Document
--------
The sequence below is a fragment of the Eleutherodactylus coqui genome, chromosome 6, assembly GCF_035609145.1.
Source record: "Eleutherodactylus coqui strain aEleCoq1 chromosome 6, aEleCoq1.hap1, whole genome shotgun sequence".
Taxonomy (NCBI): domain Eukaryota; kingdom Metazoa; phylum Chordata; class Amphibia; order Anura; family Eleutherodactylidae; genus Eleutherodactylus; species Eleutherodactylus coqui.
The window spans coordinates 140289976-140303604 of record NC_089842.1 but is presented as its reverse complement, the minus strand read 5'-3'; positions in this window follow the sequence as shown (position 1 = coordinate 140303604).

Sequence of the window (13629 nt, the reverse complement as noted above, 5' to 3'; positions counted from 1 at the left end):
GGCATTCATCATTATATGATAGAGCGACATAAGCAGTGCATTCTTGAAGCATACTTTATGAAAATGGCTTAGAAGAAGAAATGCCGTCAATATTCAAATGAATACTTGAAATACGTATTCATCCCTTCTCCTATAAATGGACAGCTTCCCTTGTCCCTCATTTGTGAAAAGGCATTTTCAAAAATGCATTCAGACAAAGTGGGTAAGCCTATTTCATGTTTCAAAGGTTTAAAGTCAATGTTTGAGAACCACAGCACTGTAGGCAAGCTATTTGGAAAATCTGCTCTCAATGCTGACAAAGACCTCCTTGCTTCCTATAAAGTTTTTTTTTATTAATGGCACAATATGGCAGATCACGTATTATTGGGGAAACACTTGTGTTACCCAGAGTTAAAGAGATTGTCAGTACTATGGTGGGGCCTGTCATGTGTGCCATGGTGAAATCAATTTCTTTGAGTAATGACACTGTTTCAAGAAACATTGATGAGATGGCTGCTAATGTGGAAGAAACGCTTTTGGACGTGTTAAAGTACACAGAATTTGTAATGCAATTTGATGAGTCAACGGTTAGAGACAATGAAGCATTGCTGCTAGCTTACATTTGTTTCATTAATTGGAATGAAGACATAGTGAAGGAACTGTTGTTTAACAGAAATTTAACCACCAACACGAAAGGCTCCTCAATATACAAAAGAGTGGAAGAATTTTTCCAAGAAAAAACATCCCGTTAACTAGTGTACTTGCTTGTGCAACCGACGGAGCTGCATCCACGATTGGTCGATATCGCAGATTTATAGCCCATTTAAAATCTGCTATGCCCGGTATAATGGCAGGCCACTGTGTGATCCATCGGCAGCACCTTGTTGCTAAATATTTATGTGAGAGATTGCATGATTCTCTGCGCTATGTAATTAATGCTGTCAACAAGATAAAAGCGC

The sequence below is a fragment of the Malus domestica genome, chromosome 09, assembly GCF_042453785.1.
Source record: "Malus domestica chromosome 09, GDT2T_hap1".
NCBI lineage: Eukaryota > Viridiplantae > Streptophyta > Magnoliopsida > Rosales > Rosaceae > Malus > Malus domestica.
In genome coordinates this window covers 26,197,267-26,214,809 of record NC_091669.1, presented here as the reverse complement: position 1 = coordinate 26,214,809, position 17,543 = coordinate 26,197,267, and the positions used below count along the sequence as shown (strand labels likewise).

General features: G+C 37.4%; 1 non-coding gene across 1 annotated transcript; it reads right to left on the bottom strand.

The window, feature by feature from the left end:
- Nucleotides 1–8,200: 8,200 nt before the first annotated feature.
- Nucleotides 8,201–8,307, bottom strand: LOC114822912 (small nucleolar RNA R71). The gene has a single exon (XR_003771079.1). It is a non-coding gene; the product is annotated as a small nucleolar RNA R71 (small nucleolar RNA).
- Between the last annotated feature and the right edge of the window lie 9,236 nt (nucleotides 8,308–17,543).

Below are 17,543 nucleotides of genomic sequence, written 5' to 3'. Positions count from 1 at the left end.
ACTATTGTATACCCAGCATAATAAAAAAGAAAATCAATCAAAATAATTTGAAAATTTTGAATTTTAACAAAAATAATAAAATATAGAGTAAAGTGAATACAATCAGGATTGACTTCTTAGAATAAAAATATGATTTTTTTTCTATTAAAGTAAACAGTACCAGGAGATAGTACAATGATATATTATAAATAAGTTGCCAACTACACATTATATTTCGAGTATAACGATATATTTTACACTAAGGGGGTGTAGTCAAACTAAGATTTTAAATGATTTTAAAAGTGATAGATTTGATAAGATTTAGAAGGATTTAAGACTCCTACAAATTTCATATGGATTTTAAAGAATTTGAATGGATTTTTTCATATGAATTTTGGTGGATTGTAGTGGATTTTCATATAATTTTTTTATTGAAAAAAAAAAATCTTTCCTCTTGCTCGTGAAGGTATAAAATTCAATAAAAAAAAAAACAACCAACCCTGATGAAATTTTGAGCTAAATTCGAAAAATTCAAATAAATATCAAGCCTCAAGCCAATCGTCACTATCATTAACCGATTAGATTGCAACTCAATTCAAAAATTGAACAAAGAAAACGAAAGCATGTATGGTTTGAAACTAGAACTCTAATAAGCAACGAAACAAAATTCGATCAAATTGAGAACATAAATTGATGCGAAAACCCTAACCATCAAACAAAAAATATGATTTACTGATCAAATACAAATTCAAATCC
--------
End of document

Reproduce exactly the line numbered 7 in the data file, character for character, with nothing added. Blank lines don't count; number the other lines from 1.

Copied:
The sequence below is a fragment of the Malus domestica genome, chromosome 09, assembly GCF_042453785.1.